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Former Justice Carolyn Simpson retired from the NSW Court of Appeal in March, with a humility and a powerful message for aspiring young lawyers.

My first career was as a school teacher. I didn’t like it and I wasn’t good at it. I lasted five years. I left with a burning ambition to be a journalist, but nobody would employ me as a journalist, although I did come second in an interview with the late Donald Horn of the now defunct Bulletin. Although it did not seem so at the time, failing to secure employment in the world of journalism was my first stroke of luck.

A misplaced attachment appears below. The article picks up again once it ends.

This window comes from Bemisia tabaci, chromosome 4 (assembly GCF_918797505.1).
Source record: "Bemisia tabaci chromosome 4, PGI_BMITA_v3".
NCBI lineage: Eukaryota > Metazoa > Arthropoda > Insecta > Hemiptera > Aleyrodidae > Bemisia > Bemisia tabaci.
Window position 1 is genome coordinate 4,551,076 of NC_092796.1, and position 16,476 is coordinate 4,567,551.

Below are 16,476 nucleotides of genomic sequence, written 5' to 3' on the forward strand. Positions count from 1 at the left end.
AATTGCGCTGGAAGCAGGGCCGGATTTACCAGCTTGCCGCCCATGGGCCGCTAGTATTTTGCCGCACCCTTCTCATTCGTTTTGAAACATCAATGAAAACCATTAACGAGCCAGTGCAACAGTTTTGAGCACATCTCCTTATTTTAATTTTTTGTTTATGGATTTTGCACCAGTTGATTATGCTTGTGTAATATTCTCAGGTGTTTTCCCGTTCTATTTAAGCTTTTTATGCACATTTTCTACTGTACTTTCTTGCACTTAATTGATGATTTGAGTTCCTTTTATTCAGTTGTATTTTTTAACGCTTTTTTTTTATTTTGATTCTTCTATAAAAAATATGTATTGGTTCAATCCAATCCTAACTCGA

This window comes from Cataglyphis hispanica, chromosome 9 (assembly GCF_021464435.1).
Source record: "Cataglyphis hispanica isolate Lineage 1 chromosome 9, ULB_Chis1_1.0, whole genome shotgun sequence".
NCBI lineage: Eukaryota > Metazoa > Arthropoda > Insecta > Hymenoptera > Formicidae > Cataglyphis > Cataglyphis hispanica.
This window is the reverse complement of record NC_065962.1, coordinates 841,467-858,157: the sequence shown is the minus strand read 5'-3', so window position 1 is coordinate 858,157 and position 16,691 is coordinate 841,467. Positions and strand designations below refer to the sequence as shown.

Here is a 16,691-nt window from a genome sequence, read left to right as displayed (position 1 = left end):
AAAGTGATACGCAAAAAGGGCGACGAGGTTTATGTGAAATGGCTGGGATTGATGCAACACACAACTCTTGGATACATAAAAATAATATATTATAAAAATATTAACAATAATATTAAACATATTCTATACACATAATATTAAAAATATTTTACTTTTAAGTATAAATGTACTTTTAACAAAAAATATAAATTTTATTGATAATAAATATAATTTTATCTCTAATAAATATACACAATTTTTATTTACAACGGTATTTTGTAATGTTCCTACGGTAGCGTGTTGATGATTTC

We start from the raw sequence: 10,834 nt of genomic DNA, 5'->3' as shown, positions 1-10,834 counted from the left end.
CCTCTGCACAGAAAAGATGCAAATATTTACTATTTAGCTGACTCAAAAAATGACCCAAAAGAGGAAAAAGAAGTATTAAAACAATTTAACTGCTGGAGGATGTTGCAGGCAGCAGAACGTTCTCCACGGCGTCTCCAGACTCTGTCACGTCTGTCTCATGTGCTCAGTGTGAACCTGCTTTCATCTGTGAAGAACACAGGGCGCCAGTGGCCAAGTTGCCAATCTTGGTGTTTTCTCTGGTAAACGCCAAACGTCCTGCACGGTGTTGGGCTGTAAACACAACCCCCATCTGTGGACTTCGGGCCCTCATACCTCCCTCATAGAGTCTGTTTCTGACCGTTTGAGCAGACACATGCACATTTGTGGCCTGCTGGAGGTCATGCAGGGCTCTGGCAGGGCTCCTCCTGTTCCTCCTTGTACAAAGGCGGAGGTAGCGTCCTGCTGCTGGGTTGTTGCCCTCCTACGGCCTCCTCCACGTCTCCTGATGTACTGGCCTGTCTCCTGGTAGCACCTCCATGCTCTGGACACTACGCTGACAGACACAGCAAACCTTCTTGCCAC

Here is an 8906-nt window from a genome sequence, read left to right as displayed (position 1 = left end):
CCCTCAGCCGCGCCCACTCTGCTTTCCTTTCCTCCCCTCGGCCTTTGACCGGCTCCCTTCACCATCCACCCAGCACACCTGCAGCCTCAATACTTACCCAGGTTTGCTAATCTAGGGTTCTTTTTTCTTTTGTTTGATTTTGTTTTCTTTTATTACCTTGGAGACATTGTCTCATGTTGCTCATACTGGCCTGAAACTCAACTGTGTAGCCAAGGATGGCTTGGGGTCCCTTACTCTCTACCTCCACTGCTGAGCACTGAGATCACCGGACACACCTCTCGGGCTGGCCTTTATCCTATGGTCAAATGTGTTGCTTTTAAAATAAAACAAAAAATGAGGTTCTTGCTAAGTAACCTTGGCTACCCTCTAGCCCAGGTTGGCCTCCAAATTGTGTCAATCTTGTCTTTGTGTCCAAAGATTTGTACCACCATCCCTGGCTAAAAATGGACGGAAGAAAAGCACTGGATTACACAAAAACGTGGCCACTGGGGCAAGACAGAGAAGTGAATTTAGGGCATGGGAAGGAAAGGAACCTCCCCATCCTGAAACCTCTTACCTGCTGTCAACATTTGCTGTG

A friend told me of a law course that was, he said, so easy that nobody ever failed. “Not much use to you,” he said, “but you might as well have it on your CV.” It was the Barristers’ Admission Board course conducted by the Law Extension Committee, under the auspices of Sydney University.

My friend’s advice was my second stroke of luck. We both enrolled. He never sat for a single exam. Instead, he became a successful businessman and famous restaurant critic. I sat for the exams, and, surprisingly enough, passed.

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